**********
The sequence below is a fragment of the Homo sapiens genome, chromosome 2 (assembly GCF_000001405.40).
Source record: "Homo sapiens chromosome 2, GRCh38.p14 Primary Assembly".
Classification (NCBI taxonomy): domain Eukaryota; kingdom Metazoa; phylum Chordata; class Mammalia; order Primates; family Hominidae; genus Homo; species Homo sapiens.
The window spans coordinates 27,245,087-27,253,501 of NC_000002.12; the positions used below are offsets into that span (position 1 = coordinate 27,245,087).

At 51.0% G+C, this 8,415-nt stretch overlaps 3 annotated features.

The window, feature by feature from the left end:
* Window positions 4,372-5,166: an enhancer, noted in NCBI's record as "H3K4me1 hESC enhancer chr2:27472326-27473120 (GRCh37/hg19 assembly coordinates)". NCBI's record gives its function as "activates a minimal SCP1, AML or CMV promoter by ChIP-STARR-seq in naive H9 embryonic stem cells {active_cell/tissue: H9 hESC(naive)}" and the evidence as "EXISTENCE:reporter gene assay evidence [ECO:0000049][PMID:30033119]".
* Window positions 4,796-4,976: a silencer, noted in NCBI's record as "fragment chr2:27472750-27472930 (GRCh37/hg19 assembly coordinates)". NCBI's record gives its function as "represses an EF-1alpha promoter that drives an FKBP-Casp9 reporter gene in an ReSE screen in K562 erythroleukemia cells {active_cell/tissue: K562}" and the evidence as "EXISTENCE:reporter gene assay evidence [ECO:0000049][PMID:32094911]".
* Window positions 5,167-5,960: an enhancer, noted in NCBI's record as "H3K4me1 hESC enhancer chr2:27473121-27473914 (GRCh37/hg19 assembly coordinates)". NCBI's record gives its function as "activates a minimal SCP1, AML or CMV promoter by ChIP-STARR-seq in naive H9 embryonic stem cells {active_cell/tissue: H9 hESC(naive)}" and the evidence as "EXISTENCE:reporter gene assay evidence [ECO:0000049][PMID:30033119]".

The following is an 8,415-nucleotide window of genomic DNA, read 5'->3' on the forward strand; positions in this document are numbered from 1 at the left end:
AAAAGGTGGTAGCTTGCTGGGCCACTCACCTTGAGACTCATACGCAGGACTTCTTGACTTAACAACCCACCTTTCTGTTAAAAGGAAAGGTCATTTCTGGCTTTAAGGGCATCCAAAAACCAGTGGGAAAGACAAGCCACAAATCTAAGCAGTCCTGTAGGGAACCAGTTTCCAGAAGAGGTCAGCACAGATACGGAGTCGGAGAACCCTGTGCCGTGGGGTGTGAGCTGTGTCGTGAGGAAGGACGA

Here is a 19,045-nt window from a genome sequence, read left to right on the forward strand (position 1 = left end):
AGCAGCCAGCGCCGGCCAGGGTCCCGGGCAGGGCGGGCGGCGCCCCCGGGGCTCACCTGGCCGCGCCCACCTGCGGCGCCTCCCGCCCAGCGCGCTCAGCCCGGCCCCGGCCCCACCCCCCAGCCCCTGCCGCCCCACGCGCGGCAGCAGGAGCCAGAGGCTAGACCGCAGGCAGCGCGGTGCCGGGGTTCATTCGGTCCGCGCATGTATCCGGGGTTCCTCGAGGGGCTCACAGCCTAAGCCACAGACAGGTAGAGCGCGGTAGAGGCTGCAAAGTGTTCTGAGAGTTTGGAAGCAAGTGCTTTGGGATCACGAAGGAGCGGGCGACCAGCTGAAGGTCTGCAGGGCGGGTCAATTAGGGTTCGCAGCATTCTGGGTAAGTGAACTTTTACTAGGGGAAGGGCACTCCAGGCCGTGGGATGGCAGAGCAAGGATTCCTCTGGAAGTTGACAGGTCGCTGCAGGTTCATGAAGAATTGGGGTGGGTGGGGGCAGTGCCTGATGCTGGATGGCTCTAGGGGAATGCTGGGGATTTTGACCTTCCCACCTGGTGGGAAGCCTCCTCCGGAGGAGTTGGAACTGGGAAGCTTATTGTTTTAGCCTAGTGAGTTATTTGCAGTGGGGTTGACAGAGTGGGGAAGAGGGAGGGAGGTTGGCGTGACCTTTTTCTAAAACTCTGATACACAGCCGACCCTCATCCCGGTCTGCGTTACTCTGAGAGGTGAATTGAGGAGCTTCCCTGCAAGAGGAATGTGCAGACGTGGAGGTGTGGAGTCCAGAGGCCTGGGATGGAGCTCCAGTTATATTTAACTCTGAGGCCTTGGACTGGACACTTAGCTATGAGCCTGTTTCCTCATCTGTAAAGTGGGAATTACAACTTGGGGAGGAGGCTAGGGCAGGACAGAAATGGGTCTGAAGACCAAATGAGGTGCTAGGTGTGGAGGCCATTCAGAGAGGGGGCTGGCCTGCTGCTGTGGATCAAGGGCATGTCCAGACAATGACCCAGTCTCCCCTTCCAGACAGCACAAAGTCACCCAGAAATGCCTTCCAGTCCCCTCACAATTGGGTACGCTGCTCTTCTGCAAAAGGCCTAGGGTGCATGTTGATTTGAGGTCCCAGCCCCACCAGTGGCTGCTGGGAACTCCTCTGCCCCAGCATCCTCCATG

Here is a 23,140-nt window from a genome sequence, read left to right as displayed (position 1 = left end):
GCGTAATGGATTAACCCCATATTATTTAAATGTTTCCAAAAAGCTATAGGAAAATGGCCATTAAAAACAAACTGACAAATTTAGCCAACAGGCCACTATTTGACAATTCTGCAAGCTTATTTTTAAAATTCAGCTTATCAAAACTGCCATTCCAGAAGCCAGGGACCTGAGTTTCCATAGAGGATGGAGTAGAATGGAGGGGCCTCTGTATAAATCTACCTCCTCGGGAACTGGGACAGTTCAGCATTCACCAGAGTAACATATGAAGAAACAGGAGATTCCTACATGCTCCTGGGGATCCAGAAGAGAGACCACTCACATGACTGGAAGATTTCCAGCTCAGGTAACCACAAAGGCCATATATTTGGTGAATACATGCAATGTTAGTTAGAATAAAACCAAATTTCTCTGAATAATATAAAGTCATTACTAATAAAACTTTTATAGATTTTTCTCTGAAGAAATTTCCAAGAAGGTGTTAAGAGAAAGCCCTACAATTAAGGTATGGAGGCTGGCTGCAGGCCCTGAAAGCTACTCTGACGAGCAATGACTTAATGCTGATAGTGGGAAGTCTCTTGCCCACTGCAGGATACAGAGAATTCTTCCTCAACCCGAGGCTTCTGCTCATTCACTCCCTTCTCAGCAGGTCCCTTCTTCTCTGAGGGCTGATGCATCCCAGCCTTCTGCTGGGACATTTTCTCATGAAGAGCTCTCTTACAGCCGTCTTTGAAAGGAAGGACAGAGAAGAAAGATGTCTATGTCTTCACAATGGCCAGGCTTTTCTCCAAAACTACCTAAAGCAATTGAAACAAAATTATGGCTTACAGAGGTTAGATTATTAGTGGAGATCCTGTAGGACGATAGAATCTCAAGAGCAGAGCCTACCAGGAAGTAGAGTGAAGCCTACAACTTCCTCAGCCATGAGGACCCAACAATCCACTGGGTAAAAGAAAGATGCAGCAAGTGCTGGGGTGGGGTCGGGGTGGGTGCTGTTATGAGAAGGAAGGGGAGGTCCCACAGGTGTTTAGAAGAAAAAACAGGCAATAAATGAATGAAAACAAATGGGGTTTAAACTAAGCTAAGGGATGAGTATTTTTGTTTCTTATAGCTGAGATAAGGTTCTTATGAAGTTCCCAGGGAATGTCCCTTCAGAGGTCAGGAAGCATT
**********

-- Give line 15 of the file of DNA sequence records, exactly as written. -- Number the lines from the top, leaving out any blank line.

GCGTAATGGATTAACCCCATATTATTTAAATGTTTCCAAAAAGCTATAGGAAAATGGCCATTAAAAACAAACTGACAAATTTAGCCAACAGGCCACTATTTGACAATTCTGCAAGCTTATTTTTAAAATTCAGCTTATCAAAACTGCCATTCCAGAAGCCAGGGACCTGAGTTTCCATAGAGGATGGAGTAGAATGGAGGGGCCTCTGTATAAATCTACCTCCTCGGGAACTGGGACAGTTCAGCATTCACCAGAGTAACATATGAAGAAACAGGAGATTCCTACATGCTCCTGGGGATCCAGAAGAGAGACCACTCACATGACTGGAAGATTTCCAGCTCAGGTAACCACAAAGGCCATATATTTGGTGAATACATGCAATGTTAGTTAGAATAAAACCAAATTTCTCTGAATAATATAAAGTCATTACTAATAAAACTTTTATAGATTTTTCTCTGAAGAAATTTCCAAGAAGGTGTTAAGAGAAAGCCCTACAATTAAGGTATGGAGGCTGGCTGCAGGCCCTGAAAGCTACTCTGACGAGCAATGACTTAATGCTGATAGTGGGAAGTCTCTTGCCCACTGCAGGATACAGAGAATTCTTCCTCAACCCGAGGCTTCTGCTCATTCACTCCCTTCTCAGCAGGTCCCTTCTTCTCTGAGGGCTGATGCATCCCAGCCTTCTGCTGGGACATTTTCTCATGAAGAGCTCTCTTACAGCCGTCTTTGAAAGGAAGGACAGAGAAGAAAGATGTCTATGTCTTCACAATGGCCAGGCTTTTCTCCAAAACTACCTAAAGCAATTGAAACAAAATTATGGCTTACAGAGGTTAGATTATTAGTGGAGATCCTGTAGGACGATAGAATCTCAAGAGCAGAGCCTACCAGGAAGTAGAGTGAAGCCTACAACTTCCTCAGCCATGAGGACCCAACAATCCACTGGGTAAAAGAAAGATGCAGCAAGTGCTGGGGTGGGGTCGGGGTGGGTGCTGTTATGAGAAGGAAGGGGAGGTCCCACAGGTGTTTAGAAGAAAAAACAGGCAATAAATGAATGAAAACAAATGGGGTTTAAACTAAGCTAAGGGATGAGTATTTTTGTTTCTTATAGCTGAGATAAGGTTCTTATGAAGTTCCCAGGGAATGTCCCTTCAGAGGTCAGGAAGCATT